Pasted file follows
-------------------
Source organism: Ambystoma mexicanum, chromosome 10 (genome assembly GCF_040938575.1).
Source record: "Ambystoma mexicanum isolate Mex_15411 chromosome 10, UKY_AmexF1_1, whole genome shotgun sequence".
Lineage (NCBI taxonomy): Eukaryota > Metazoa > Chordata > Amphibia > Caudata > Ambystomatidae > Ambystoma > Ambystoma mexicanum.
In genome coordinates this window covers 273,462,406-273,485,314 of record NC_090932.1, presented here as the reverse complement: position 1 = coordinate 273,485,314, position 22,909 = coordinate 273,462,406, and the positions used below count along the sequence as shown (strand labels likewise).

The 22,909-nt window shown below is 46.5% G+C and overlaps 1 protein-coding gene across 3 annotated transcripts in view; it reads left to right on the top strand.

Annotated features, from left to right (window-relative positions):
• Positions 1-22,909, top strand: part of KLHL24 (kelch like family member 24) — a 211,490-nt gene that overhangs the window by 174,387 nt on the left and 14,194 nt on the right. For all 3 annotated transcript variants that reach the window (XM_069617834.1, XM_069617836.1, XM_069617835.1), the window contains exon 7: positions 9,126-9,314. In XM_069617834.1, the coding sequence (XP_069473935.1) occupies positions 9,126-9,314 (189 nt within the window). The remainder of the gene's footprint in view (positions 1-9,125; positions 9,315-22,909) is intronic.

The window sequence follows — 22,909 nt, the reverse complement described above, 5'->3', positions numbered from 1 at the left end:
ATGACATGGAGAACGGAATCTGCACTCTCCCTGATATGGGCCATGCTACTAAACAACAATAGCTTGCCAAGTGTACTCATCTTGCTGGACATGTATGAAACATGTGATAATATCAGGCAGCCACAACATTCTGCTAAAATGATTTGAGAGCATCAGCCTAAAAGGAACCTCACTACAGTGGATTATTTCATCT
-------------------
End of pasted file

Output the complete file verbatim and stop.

Source organism: Ambystoma mexicanum, chromosome 10 (genome assembly GCF_040938575.1).
Source record: "Ambystoma mexicanum isolate Mex_15411 chromosome 10, UKY_AmexF1_1, whole genome shotgun sequence".
Lineage (NCBI taxonomy): Eukaryota > Metazoa > Chordata > Amphibia > Caudata > Ambystomatidae > Ambystoma > Ambystoma mexicanum.
In genome coordinates this window covers 273,462,406-273,485,314 of record NC_090932.1, presented here as the reverse complement: position 1 = coordinate 273,485,314, position 22,909 = coordinate 273,462,406, and the positions used below count along the sequence as shown (strand labels likewise).

The 22,909-nt window shown below is 46.5% G+C and overlaps 1 protein-coding gene across 3 annotated transcripts in view; it reads left to right on the top strand.

Annotated features, from left to right (window-relative positions):
• Positions 1-22,909, top strand: part of KLHL24 (kelch like family member 24) — a 211,490-nt gene that overhangs the window by 174,387 nt on the left and 14,194 nt on the right. For all 3 annotated transcript variants that reach the window (XM_069617834.1, XM_069617836.1, XM_069617835.1), the window contains exon 7: positions 9,126-9,314. In XM_069617834.1, the coding sequence (XP_069473935.1) occupies positions 9,126-9,314 (189 nt within the window). The remainder of the gene's footprint in view (positions 1-9,125; positions 9,315-22,909) is intronic.

The window sequence follows — 22,909 nt, the reverse complement described above, 5'->3', positions numbered from 1 at the left end:
ATGACATGGAGAACGGAATCTGCACTCTCCCTGATATGGGCCATGCTACTAAACAACAATAGCTTGCCAAGTGTACTCATCTTGCTGGACATGTATGAAACATGTGATAATATCAGGCAGCCACAACATTCTGCTAAAATGATTTGAGAGCATCAGCCTAAAAGGAACCTCACTACAGTGGATTATTTCATCT